Navigation Links
Study shows species can change
Date:12/8/2011

A study of South American songbirds completed by the Department of Biology at Queen's University and the Argentine Museum of Natural History, has discovered these birds differ dramatically in colour and song yet show very little genetic differences which indicates they are on the road to becoming a new species.

"One of Darwin's accomplishments was to show that species could change, that they were not the unaltered, immutable products of creation," says Leonardo Campagna, a Ph.-D biology student at the Argentine Museum of Natural History in Buenos Aires, who studied at Queen's as part of his thesis. "However it is only now, some 150 years after the publication of his most important work, On the Origin of Species, that we have the tools to begin to truly understand all of the stages that might lead to speciation which is the process by which an ancestral species divides into two or more new species."

For decades scientists have struggled to understand all of the varied forces that give rise to distinct species. Mr. Campagna and his research team studied a group of nine species of South American seedeaters (finches) to understand when and how they evolved.

The study found differences in male reproductive plumage and in some key aspects of the songs that they use to court females. Now, the group is looking to find the genes that underlie these differences, as these so-called candidate genes may well prove to be responsible for the evolution of a new species. This will allow researchers to gain insights into evolution.

"Studies like ours teach us something about what species really are, what processes are involved and what might be lost if these and other species disappear."
'/>"/>

Contact: Anne Craig
anne.craig@queensu.ca
613-533-2877
Queen's University
Source:Eurekalert

Page: 1

Related medicine news :

1. Study sheds light on cancer burden in Australia
2. NEJM publishes study showing LigoCytes norovirus vaccine demonstrates protection against illness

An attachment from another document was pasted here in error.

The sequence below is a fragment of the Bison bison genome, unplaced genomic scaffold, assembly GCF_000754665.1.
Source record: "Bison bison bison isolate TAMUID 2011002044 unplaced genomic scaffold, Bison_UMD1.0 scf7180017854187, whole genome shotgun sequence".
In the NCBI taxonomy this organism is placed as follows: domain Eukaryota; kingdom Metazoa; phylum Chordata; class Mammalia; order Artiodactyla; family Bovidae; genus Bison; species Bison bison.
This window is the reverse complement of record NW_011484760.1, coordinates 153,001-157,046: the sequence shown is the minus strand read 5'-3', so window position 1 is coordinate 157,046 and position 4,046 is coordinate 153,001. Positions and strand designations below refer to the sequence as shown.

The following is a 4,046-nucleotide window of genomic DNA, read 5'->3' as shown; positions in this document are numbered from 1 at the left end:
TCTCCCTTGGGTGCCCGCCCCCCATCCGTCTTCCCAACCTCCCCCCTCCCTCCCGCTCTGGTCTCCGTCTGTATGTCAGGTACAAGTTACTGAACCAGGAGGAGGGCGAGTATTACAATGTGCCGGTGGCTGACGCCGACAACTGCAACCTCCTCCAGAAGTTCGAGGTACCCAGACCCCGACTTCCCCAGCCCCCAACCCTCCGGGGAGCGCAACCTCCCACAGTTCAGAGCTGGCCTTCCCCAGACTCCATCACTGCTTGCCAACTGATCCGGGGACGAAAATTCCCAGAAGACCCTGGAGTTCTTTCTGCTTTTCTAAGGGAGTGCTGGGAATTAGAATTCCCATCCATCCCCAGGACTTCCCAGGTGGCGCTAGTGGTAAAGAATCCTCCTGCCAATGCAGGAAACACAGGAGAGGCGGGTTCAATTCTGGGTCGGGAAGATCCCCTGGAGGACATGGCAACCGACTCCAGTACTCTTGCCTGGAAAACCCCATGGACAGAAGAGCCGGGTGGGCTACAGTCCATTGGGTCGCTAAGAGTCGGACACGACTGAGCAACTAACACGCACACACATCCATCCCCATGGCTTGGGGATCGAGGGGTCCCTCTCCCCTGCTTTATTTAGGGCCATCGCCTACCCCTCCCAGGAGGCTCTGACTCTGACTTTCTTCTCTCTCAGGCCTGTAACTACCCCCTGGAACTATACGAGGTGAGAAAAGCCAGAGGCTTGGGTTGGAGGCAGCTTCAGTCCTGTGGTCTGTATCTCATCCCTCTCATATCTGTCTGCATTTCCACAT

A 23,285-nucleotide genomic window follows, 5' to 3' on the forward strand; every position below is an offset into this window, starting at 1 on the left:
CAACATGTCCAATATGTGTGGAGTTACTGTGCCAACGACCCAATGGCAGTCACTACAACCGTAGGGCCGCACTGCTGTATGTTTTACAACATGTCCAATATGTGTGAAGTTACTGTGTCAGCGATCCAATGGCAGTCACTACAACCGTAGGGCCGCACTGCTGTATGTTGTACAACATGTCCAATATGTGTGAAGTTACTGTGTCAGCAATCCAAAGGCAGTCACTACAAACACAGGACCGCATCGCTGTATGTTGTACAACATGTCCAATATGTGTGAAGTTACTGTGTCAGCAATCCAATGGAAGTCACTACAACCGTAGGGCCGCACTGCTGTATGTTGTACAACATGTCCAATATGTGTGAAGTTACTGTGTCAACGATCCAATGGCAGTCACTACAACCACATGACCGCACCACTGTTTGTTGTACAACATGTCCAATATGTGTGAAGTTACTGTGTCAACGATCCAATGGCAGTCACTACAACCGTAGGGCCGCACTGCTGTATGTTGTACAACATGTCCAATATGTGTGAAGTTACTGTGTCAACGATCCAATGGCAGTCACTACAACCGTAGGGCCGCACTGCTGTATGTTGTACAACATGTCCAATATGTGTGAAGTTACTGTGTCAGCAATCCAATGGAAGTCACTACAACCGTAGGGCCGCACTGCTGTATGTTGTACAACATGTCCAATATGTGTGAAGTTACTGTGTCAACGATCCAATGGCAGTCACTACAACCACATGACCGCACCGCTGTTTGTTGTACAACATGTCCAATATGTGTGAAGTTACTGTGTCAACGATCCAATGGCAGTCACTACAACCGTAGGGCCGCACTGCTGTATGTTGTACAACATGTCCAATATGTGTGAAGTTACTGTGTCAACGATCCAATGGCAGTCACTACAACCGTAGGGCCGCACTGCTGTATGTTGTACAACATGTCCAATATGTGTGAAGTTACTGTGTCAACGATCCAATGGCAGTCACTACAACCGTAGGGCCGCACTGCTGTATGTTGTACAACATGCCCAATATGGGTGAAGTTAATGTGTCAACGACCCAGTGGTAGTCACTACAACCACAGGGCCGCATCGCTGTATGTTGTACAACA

3. Avastin Boosted Survival for Type of Aggressive Breast Cancer: Study
4. Behavior of people faced with health-care choices is not influenced by framing effect, study finds
5. Marathons May Damage Part of Heart: Study
6. Study finds side effects, complications, mastectomy more likely after partial breast irradiation
7. Reusing pacemakers from deceased patients is safe and effective, study finds
8. New study reassures on heart risks of prostate cancer treatment
9. Mammograms Cut Risk of Breast Cancer Death by Half, Study Finds
10. UCSF study finds medical marijuana could help patients reduce pain with opiates
11. Best Antidepressant May Depend on Patient: Study
Post Your Comments:
*Name:
*Comment:
*Email:
(Date:6/25/2016)... ... 25, 2016 , ... Experts from the American Institutes for ... Meeting June 26-28, 2016, at the Hynes Convention Center in Boston. , AIR ... care planning, healthcare costs and patient and family engagement. , AIR researchers will ...
(Date:6/25/2016)... ... 25, 2016 , ... As a lifelong Southern Californian, Dr. Omkar Marathe earned ... the David Geffen School of Medicine at UCLA. He trained in Internal Medicine at ... fellowship in hematology/oncology at the UCLA-Olive View-Cedars Sinai program where he had the opportunity ...
(Date:6/24/2016)... ... 2016 , ... Those who have experienced traumatic events may suffer from a ... such as drug or alcohol abuse, as a coping mechanism. To avoid this pain ... following a traumatic event. , Trauma sufferers tend to feel a range of emotions, ...
(Date:6/24/2016)... Francisco, CA (PRWEB) , ... June 24, 2016 ... ... CitiDent, is now offering micro-osteoperforation for accelerated orthodontic treatment. Dr. Cheng has extensive ... self-ligating Damon brackets , AcceleDent, and accelerated osteogenic orthodontics. , Micro-osteoperforation ...
(Date:6/24/2016)... ... June 24, 2016 , ... ... proud to recognize Dr. Barry M. Weintraub as a prominent plastic surgeon and ... women in the world, and the most handsome men, look naturally attractive. Plastic ...
Breaking Medicine News(10 mins):
(Date:6/23/2016)... 2016 Capricor Therapeutics, Inc. ... biotechnology company focused on the discovery, development and ... enrollment in its ongoing randomized HOPE-Duchenne clinical trial ... of its 24-patient target. Capricor expects the trial ... of 2016, and to report top line data ...
(Date:6/23/2016)... Calif. , June 23, 2016 ... CST on Thursday, July 7, 2016 , , , , ... ) , , , , EXPERT PANELISTS:  , , ... Naik; Senior Industry Analyst, Christi Bird; Senior Industry Analyst, Divyaa Ravishankar ... The global pharmaceutical industry is witnessing an exceptional ...
(Date:6/23/2016)... Revolutionary technology includes multi-speaker listening ... industry leaders in advanced audiology and hearing aid technology, ... ™, the world,s first internet connected hearing aid that ...      (Photo: http://photos.prnewswire.com/prnh/20160622/382240 ) , ... ,world firsts,: , TwinLink™ - the first ...
Breaking Medicine Technology: